The real question can a Dragon V2 handle being fired out sideways from the ship's cargo bay?

« Last Edit: 10/10/2017 07:27 AM by Patchouli »

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Re: IAC 2017-BFR v0.2 How to have an Escape System for BFS
« Reply #32 on: 10/10/2017 07:27 AM »
Yeah, I also thought of Dragon. But only one dragon in the nose with maximum of 10 passengers and larger fuel tanks, so a slightly bigger version. This must have enough fuel to get away in an emergency and must be able to land with the remaining fuel. It must have enough ECLSS and food to wait for help as well.

Could work if you distribute the transport to Mars differently. Instead of one passenger and ~10 cargo flights, you would have just 10 passenger flights with lots of cargo. Might be less efficient but has the potential to gain a LAS on all parts of the flight envelope except in transit.

Offline KelvinZero

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Re: IAC 2017-BFR v0.2 How to have an Escape System for BFS
« Reply #33 on: 10/10/2017 08:19 AM »
Since it mostly likely would fly with 25 or so people on board during early missions they could use a couple of Dragon capsules as an escape pod similar to how Rockwell proposed using an Apollo capsule as an escape pod on the shuttle.

The real question can a Dragon V2 handle being fired out sideways from the ship's cargo bay?
I started a thread pretty much on this here: http://forum.nasaspaceflight.com/index.php?topic=43862.0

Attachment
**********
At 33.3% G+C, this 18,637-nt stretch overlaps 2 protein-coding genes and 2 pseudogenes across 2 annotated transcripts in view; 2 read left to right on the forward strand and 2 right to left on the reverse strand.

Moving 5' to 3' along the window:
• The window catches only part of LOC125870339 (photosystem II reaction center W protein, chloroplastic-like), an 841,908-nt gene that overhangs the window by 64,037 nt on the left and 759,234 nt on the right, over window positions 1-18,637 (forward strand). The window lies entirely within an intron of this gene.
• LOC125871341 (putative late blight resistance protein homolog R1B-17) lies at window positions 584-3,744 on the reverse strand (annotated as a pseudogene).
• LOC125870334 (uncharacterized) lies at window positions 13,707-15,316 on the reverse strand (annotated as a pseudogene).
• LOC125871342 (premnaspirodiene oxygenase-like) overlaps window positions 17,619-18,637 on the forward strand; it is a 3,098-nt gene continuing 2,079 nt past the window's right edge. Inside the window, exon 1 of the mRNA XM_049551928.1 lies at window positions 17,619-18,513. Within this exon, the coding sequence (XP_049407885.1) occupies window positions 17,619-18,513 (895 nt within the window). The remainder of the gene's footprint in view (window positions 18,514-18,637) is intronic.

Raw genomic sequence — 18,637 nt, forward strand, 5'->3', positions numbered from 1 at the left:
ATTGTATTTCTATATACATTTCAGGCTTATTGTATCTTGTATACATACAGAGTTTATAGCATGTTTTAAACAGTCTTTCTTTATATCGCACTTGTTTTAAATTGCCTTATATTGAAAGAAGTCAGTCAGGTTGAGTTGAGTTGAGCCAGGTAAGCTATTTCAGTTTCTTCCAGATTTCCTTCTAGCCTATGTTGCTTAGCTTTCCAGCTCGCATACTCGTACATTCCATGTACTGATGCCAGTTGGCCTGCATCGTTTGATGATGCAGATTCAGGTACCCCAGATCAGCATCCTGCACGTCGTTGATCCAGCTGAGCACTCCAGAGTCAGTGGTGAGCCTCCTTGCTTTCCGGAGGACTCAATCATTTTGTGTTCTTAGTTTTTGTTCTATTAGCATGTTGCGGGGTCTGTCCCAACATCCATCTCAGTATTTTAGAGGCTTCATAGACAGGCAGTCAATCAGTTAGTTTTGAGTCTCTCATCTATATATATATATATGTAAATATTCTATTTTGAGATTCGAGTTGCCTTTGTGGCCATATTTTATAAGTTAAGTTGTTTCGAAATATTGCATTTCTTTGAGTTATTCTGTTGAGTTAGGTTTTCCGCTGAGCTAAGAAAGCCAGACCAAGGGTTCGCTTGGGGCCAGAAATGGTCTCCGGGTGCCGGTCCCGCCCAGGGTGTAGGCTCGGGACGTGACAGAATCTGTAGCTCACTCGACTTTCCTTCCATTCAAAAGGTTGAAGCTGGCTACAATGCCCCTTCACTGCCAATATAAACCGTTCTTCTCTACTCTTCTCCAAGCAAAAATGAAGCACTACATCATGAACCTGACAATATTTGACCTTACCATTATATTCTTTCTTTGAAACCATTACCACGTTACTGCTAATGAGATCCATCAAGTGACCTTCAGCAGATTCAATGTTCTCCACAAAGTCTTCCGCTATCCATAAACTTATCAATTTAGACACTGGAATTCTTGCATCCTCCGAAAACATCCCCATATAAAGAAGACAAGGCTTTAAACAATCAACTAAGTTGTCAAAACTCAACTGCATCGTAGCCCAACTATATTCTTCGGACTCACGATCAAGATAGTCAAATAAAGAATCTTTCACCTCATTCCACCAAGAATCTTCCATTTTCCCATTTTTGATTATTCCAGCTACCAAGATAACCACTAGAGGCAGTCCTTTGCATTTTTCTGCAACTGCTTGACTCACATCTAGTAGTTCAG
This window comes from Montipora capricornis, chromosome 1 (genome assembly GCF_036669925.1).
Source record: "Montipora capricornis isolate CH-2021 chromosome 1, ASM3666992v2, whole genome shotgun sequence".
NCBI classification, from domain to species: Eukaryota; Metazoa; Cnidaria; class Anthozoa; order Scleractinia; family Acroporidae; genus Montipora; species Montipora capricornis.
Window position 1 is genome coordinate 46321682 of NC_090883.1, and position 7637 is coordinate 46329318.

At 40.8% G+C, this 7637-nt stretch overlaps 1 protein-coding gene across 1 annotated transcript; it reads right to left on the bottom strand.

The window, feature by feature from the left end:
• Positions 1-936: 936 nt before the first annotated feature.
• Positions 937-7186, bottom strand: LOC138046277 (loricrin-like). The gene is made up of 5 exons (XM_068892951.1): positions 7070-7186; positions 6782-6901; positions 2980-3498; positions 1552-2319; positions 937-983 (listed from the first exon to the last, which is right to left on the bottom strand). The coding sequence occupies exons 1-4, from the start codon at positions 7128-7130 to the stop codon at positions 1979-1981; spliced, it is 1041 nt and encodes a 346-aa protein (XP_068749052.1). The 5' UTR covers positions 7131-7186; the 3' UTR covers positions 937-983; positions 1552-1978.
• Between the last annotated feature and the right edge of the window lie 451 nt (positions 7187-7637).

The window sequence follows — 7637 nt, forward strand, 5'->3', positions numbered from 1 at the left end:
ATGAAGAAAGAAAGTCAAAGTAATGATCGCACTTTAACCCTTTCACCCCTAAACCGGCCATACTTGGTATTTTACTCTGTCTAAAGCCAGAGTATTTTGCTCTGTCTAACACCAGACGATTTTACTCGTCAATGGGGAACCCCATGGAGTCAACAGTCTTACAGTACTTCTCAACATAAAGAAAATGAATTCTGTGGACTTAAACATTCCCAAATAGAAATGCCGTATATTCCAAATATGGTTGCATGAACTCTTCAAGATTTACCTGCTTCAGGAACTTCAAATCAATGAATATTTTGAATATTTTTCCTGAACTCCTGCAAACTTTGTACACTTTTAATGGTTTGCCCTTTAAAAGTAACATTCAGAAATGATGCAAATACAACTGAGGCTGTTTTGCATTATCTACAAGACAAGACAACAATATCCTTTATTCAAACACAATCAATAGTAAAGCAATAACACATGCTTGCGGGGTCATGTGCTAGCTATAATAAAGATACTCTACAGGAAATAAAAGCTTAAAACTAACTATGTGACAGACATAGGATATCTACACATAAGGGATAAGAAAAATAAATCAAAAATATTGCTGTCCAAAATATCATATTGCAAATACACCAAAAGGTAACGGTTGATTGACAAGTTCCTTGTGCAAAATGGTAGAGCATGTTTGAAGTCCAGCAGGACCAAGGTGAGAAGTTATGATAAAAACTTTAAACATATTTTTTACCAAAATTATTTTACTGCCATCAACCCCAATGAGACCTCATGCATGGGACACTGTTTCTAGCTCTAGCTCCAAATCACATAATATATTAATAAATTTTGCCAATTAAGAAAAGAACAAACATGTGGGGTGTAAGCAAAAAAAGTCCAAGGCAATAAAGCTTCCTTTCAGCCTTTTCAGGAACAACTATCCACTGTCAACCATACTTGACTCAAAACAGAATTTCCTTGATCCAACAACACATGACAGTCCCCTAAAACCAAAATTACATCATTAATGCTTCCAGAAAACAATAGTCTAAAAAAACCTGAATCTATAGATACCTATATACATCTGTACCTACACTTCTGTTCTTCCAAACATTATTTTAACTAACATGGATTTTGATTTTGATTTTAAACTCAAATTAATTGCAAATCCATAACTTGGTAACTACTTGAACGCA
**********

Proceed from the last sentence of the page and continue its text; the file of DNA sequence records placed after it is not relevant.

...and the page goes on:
Originally I was thinking of this as a quick initial Cargo+Dragon crew version. Turns out abort will probably be very very hard, especially if you (of course) want to be able to escape during ascent, descent, and from orbit.

I still like the idea but I think of it not so much as a quickfix, as a difficult but worthwhile problem for another variant.
* Cargo variant
* Crew variant (actually, passengers as cargo)
* A Shuttle on steroids variant. 6-ish crew, some workspace, lots of cargo.

This is a variant for actually doing work in. Also exploration missions where there is not backup and support at the other end, such as an asteroid mission. (Asteroids have the real risk of debris that could damage heatshields as well so there are multiple safety advantages. Additionally the Dragon could be an exploration module)

Offline RocketmanUS

An interesting concept. The first here that would actually get the passengers out of harms way of a fireball. But getting away is the easy part. I am afraid. Does it has a heat shield to abort in high velocity situations on earth assent or is it just good for abort from BFR? Even harder, how does it land on earth, Mars or the moon?

@edit: What is exactly the mission envelope the LAS should work? Only for the BFR phase of the flight on Earth and only for BFS ascent on the Moon and Mars? How about the vertical lending part when under power? What are the expected failure modes this LAS should be able to handle? Engine out or fuel tank rupture? It seems we need to answer this question first before starting on a design. I know its boring, but thats how engineering works (successful engineering I might add). First be absolutely clear what exactly you want before starting to find solutions.

For the record: I expect that a useful LAS is impossible for BFR/BFS that works on Earth, Moon and Mars, but lets at least try to design one since my working hypothesis is impossible to prove. If against all odds we figure out how to do a LAS that works for the three bodies, we need to figure out how much mass it requires and then the question will be: is it worth it for flights to the Moon or Mars? How does it impact the maximal number of passengers?
Abort for launch and land from earth , Mars and moon. Includes once separated from BFR, plus in transit between planets if needed.
Yes would have a heat shield good for one use. All propulsive landing.